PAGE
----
Crafting a Buddhist public: urban Buddhism and youth aspirations in late-socialist Vietnam
Nguyen, Dat Manh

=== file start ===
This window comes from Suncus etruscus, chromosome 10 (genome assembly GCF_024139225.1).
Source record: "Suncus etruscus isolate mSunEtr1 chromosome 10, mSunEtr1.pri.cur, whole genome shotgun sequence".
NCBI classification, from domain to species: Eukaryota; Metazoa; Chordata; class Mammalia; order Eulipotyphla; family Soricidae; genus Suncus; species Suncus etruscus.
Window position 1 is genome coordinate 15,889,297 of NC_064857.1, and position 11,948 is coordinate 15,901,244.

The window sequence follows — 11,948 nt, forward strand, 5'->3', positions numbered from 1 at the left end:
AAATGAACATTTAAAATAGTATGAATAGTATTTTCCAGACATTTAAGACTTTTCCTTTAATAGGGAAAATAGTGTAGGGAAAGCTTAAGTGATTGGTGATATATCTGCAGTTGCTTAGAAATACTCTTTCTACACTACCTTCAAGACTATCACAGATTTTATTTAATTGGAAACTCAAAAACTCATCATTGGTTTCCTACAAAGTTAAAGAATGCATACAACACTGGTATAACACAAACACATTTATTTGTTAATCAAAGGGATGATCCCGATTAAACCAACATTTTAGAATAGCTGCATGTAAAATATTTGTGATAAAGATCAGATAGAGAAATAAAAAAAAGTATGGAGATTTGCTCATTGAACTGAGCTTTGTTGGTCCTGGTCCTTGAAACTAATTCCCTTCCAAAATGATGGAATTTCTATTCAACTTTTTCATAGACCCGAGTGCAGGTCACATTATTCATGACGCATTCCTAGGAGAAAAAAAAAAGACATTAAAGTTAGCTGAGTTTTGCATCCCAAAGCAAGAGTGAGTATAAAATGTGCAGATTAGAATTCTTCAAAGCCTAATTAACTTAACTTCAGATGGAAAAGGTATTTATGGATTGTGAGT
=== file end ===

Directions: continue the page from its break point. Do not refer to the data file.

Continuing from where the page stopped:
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This dissertation examines the recent proliferation of Buddhist youth programs and of youth participation in Buddhism in contemporary Ho Chi Minh City, Vietnam. Drawing on twenty months of ethnographic fieldwork from 2016 to 2019, as well as in-depth interviews with Buddhist monastics, lay Buddhist youth, and educators, the dissertation investigates the collaborative endeavors between monastics and youth to develop a new modernist and youth-oriented Buddhism in response to young people’s social and emotional needs under the influence of urbanization, late-socialist economic growth, and cultural globalization. The dissertation provides a case study of the Temple of Wisdom (a pseudonym), one of the most prominent Buddhist temples that has pioneered the creation of Buddhist youth programs. The dissertation is divided into three key ethnographic chapters that examine the central components of the youth-oriented Buddhism: the creation of a new lay Buddhist educational curriculum with the incorporation of innovative media technology and pedagogies; the popularization of mindfulness meditation; and the construction of ethical citizenship through Buddhist volunteering activities. In developing these programs, monastics and lay youth are constructing an emerging, middle-class Vietnamese Buddhist public. The study shows that participants in this Buddhist public reformulate what constitutes “Vietnamese” Buddhist piety and community by fashioning a new generation of self-reflexive, (aspirational) middle-class lay Buddhists who actively contribute to the growing influence of Buddhist practices and discourses in Vietnam’s emergent public ethics. In approaching the crafting of the Buddhist public as a collaboration between monastics and youth, my dissertation reconsiders the dichotomy between modernist/institutional and devotional/popular Buddhism in Vietnam. It contributes to scholarly conversations on public religion and secularism in late-socialist contexts by illuminating how Buddhist actors navigate the complex entanglements between Buddhist ethics and market socialism. The dissertation shows that such processes of ethical coordination not only reshape the role of Buddhism in public ideals of social well-being and national culture, but also impact Buddhist youth’s endeavors at ethical self-cultivation. By highlighting youth experiences, it demonstrates that religion is playing an increasingly important role in the lives of Vietnamese youth, as young Vietnamese draw on religious ethics in their striving towards socio-economic mobility and well-being.